With the spate of books and articles that deal with the issue of incivility in higher education, it’s easy to conclude that destructive disharmony is the single biggest problem facing colleges and universities today. To be sure, lack of collegiality has become a significant challenge, and nearly every academic leader can recall at least one department or college that became increasingly dysfunctional because of its inability to work together in a mutually supportive manner. But the great deal of attention we pay to the challenges of incivility can cause us to underestimate the dangers of an opposing threat that also exists in many academic units: groupthink.
HIGHER ED TEACHING STRATEGIES FROM MAGNA PUBLICATIONS
Institutions are beginning to create jobs that recognize by name the importance of student engagement in and out of the classroom. These positions are based on the idea that students who contribute actively to their learning environments—through experiences such as learning communities, service-learning, first-year seminars, and undergraduate research—are more likely to succeed in college.
There are many reasons for wishing to increase the diversity of your faculty. They include improving recruitment and retention, raising student engagement, increasing innovation, building stronger communities and helping to prepare tomorrow’s leaders and citizens.
As institutions increase their reliance on part-time and non-tenure-track faculty, the issues of equity and instructional quality take on more importance. One way to address these issues is to integrate non-tenure-track faculty into the culture of the department and institution. In this article, we highlight how the composition program in the English department at Appalachian State University is making this cultural change.
Much attention has been given to the “difficult” or “disruptive” student, and rightly so. However, colleges and universities aren’t just institutions of learning, they’re workplaces as well. And like any workplace, there are colleagues who are a joy to work with, and there are colleagues who can poison an entire department.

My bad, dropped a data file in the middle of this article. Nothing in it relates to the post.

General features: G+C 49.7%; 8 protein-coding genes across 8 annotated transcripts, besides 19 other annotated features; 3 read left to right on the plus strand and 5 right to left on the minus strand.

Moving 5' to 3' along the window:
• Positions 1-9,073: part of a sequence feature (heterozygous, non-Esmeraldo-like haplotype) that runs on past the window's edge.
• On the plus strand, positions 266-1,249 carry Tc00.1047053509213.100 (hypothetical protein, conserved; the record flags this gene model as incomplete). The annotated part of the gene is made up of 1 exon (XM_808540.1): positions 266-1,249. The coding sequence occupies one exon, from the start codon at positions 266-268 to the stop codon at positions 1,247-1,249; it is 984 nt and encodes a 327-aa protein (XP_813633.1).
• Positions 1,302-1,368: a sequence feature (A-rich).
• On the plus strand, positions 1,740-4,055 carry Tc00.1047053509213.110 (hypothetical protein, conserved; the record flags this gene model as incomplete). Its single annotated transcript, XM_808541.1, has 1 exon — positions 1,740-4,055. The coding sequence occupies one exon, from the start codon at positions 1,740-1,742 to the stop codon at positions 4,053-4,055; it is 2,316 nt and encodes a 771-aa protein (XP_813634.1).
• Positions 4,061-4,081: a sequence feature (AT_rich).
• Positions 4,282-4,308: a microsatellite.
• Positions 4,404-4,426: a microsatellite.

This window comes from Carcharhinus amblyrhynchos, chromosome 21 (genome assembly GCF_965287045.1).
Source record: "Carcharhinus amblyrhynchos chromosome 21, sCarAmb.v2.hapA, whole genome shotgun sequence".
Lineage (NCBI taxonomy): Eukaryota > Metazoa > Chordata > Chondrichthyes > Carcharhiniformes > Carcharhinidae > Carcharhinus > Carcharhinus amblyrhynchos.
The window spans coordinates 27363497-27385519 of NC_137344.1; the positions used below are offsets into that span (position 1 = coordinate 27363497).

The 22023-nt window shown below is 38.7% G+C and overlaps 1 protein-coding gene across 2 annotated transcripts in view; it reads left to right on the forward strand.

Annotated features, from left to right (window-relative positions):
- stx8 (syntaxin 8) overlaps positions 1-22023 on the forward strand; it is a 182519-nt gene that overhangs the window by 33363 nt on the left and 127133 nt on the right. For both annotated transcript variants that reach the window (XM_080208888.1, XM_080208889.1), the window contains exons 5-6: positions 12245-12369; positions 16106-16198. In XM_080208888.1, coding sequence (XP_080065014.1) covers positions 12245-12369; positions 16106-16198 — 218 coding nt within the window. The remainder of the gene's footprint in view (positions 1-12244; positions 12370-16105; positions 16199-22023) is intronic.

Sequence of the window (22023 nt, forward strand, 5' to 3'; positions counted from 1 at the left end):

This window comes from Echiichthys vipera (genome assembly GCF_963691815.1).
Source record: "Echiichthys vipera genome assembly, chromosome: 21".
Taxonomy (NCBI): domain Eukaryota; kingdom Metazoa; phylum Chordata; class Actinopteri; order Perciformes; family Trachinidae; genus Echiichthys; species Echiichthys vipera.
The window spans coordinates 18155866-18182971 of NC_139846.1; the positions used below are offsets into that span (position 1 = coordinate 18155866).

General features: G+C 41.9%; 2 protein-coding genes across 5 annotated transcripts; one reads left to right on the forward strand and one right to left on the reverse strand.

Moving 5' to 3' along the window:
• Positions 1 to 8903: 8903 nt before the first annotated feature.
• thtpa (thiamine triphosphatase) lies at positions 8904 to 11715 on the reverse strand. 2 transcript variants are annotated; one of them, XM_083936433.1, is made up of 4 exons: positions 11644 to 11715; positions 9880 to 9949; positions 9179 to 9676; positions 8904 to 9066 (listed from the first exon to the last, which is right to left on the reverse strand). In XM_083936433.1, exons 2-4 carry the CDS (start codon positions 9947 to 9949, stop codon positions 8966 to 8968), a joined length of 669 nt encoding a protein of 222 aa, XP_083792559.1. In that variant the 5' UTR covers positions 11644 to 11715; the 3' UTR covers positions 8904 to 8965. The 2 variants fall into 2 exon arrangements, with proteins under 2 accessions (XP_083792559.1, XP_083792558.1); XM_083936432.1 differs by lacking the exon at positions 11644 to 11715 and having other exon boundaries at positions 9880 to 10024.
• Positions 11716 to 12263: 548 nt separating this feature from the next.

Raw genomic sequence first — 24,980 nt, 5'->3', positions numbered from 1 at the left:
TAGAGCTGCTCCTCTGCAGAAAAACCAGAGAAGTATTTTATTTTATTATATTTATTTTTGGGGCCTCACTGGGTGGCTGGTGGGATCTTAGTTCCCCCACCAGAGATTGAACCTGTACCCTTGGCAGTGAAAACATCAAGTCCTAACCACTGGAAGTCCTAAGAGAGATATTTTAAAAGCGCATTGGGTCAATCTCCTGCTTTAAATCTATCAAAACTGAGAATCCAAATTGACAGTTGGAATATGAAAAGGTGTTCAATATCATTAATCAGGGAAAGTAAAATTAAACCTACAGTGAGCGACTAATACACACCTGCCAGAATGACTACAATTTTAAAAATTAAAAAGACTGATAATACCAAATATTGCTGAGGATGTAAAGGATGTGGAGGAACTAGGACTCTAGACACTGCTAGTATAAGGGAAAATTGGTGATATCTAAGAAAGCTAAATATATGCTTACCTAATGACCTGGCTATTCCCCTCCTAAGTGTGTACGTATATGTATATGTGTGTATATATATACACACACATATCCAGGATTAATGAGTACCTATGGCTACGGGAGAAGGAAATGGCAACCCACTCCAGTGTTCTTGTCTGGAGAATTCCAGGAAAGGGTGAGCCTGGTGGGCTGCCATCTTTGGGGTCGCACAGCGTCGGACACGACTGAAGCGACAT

The stakes are high when hiring a new faculty member who can teach, publish, and serve your institution. Since most vitae make the candidates sound wonderful, is there a way to ensure that the strongest candidates get hired? Long used in the business world, behavior-based interviewing (BBI) aids in the selection of new faculty who can perform their tasks.
Any process that involves the hiring of a new member of the faculty or staff has to be taken very seriously. Yet when a search involves an incumbent (i.e., someone who currently occupies the position for which you are searching and who will be replaced by the person you hire) or an internal candidate (i.e., an applicant who is already employed by the institution, but in a different capacity), the complexity of the process increases exponentially. For this reason, there are several guidelines that should always be followed.
The literature has made us aware of the importance of a student’s connection with a faculty member, advisor, or other significant adult and its impact on academic success and retention of students. For first-generation students, this can be especially critical, as they require assistance not only in what to take and why, but also how to understand and negotiate this new and overwhelming environment. Universities employ a variety of methods and people to attempt to ensure that this connection be established and maintained. Advisors often fulfill this role for students in their first year in higher education.